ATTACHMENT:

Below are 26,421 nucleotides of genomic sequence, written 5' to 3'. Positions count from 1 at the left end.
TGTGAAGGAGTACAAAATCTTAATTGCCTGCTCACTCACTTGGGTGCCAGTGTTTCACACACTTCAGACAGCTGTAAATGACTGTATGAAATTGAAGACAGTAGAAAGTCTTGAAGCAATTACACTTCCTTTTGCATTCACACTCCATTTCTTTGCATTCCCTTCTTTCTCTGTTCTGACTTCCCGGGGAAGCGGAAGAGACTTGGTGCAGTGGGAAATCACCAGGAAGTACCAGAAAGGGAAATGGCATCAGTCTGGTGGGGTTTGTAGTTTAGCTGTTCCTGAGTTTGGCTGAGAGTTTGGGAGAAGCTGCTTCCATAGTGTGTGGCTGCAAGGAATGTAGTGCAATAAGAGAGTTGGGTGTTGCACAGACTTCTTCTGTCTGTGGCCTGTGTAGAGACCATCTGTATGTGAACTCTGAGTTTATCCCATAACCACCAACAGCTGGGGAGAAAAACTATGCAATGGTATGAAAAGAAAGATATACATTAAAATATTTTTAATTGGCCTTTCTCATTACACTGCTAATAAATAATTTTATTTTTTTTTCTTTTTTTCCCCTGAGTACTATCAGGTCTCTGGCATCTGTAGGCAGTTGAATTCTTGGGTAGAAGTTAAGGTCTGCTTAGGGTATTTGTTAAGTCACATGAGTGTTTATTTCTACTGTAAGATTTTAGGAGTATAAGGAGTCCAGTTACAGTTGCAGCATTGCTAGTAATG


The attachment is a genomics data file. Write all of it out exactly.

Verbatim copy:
Below are 26,421 nucleotides of genomic sequence, written 5' to 3'. Positions count from 1 at the left end.
TGTGAAGGAGTACAAAATCTTAATTGCCTGCTCACTCACTTGGGTGCCAGTGTTTCACACACTTCAGACAGCTGTAAATGACTGTATGAAATTGAAGACAGTAGAAAGTCTTGAAGCAATTACACTTCCTTTTGCATTCACACTCCATTTCTTTGCATTCCCTTCTTTCTCTGTTCTGACTTCCCGGGGAAGCGGAAGAGACTTGGTGCAGTGGGAAATCACCAGGAAGTACCAGAAAGGGAAATGGCATCAGTCTGGTGGGGTTTGTAGTTTAGCTGTTCCTGAGTTTGGCTGAGAGTTTGGGAGAAGCTGCTTCCATAGTGTGTGGCTGCAAGGAATGTAGTGCAATAAGAGAGTTGGGTGTTGCACAGACTTCTTCTGTCTGTGGCCTGTGTAGAGACCATCTGTATGTGAACTCTGAGTTTATCCCATAACCACCAACAGCTGGGGAGAAAAACTATGCAATGGTATGAAAAGAAAGATATACATTAAAATATTTTTAATTGGCCTTTCTCATTACACTGCTAATAAATAATTTTATTTTTTTTTCTTTTTTTCCCCTGAGTACTATCAGGTCTCTGGCATCTGTAGGCAGTTGAATTCTTGGGTAGAAGTTAAGGTCTGCTTAGGGTATTTGTTAAGTCACATGAGTGTTTATTTCTACTGTAAGATTTTAGGAGTATAAGGAGTCCAGTTACAGTTGCAGCATTGCTAGTAATG